What Helps Me Most in Life With Chronic Pain
If you experience suicidal thoughts, the following post could be potentially triggering. You can contact the Crisis Text Line by texting “START” to 741741.
I have had chronic pain for 15 years. I was 13 when it started. In particular the past five, almost six years now I’ve had level 10 pain this whole time. I have full body pain and it never quits. I’ve bed bound for 10 years.
You keep living because of the people who love you. You keep living because what if there’s a cure created tomorrow? You would not want to miss that. You keep going because you can help others with the lessons you’ve learned. You keep going because of those rare good moments where you may be in pain still, but you can appreciate a stranger’s smile or being able to commiserate with your family when they have struggles.
I have been through a lot just in my short life, including waist down reconstruction surgery. I often wish I could die, but I lost my best friend to suicide when I was 15 when I refused to date him, and I have seen what suicide does to those who get left behind and especially to those who have to discover their loved ones dead.
How the loved ones left behind wonder if it’s their fault that the other person wanted to die. They wonder if they just took the time to sit down and talk to them, if they could have saved them. It’s not worth it. If I checked out five years ago or even 10 years ago when my pain was so excruciating I couldn’t use my hands, or when my feet hurt so bad that I couldn’t even touch them to a blanket let alone the floor.
If I had done that all these incredible and incredibly hard five years would have been null and void and all the people who I have helped and been an example to even when I didn’t mean to would have been non-existent. They would be without answers and feeling like no one gets it.
Those of us who don’t live “normal” lives, we learn how important the simple things are. When most people go through their days not appreciating the real things, we do. The world needs us so much more than it knows. So much more than we know. Hindsight is 20/20 right? So hold on until you can look back on the now and see the good that was coming.
The most important thing is to create or plan things that you can actually do that you can actually accomplish. Living life in pain sucks, especially when that’s all you have or that that’s all you think you have.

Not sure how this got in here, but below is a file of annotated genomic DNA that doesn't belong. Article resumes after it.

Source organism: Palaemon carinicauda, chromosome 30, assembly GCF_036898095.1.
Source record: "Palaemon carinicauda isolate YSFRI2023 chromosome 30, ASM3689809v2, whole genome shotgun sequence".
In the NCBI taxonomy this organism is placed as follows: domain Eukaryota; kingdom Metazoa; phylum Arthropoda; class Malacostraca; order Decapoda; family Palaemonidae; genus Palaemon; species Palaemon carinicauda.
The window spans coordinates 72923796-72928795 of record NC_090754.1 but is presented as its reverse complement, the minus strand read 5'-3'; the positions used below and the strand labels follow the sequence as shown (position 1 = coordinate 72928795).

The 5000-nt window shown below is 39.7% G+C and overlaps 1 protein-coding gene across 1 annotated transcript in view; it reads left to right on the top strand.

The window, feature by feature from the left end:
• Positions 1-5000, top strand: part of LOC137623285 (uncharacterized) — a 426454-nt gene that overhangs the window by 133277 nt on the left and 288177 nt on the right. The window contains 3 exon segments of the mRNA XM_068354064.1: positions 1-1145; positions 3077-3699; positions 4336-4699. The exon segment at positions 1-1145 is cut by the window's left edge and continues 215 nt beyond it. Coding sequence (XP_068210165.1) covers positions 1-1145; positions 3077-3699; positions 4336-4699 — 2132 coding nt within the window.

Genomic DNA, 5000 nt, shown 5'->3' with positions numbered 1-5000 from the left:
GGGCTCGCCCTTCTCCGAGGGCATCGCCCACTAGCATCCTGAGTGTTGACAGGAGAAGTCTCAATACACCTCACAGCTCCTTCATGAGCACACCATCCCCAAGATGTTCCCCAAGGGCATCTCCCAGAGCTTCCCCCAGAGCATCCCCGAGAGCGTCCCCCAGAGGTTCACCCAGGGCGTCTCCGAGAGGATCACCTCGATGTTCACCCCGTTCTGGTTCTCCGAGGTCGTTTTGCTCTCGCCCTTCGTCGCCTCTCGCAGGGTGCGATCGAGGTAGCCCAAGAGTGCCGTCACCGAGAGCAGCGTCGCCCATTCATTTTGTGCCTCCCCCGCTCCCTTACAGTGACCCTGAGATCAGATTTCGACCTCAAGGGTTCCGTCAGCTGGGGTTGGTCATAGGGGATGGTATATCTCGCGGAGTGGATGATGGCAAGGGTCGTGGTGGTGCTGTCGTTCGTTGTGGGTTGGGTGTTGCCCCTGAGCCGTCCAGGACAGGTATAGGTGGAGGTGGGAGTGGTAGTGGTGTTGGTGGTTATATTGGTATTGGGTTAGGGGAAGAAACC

There’s so much more to life than that. Yes I’ve been an excruciating pain for at least 12 years of my life, but there are many ways to learn to ignore it, so you can live your life or at least enjoy a few things in life.
It’s a journey.
I often think of those who decades before had to deal with pain like we did, except they didn’t have all of the advancements in technology to help them. But yet so many pushed through. Their legacy didn’t just fade away. It keeps a 26-year-old girl moving, even when she sobs multiple times a day from the pain.
There are things that make life worth it. Make it your mission to discover those. We only get this life once! Don’t let it go to waste!
Please keep going. Be that example this world needs so very much. And if nothing else, keep going for those little things that make you smile. Currently my favorite is hot chocolate and gingerbread, even though the hot chocolate doesn’t treat my GERD how it used to.
I like to think of it as a challenge created just for me. If anyone can see the pattern and use it to their advantage—it is me. My own superhero, lol.
Are you religious? I find that being from the Church of Jesus Christ of Latter-Day Saints gives me more strength than any pain medication any doctor has suggested.
I’m not saying that everything’s perfect, but I do have some good times. It’s a cycle though; there will always be weeks or months where I struggle to keep going, but it’s because of those little good things that make it worth it.
My brother growing up and graduating high school, my sister having four kids, my three nephews and one niece and being able to teach them about people in pain.
I have brought the knowledge to so many people about disabled life. Me! Even as a 15-year-old girl I was teaching people and I was teaching myself how to handle pain. I suffered in silence for four years after graduation. No one realized I was still in my childhood bedroom, bed bound, in excruciating pain, wishing I could disappear.
You would think I would wish I could have opted out of those years of being alone, but I wouldn’t. It was the learning powerful experience I needed, and more than anything it helped me see how much better my life is being open about my struggle, even if my pain is even worse than it was then.
You can’t imagine how many people I have had come to me and ask me for advice on how they can live, how their older parents can live, or how to help their sister’s boyfriend who has chronic pain feel welcome.
I became that icon of pain because of my struggles and being open. I have helped so many “normal” people I have grown up with and known to learn about life with disability. More than anything, I opened other people’s eyes to each other’s struggles, because then we can all help each other with the things we have learned, and then we feel less alone or forgotten like I did and sometimes still do.
Create a life that you can be happy about even if you still have chronic pain and health issues. I am telling you how possible it is. I am 26 and I have existed 15 years to know this. I know sometimes it might feel you don’t have any power, but trust me you do. You have so much more than you can know. You need only open your eyes.
Getty image by AleksandarNakic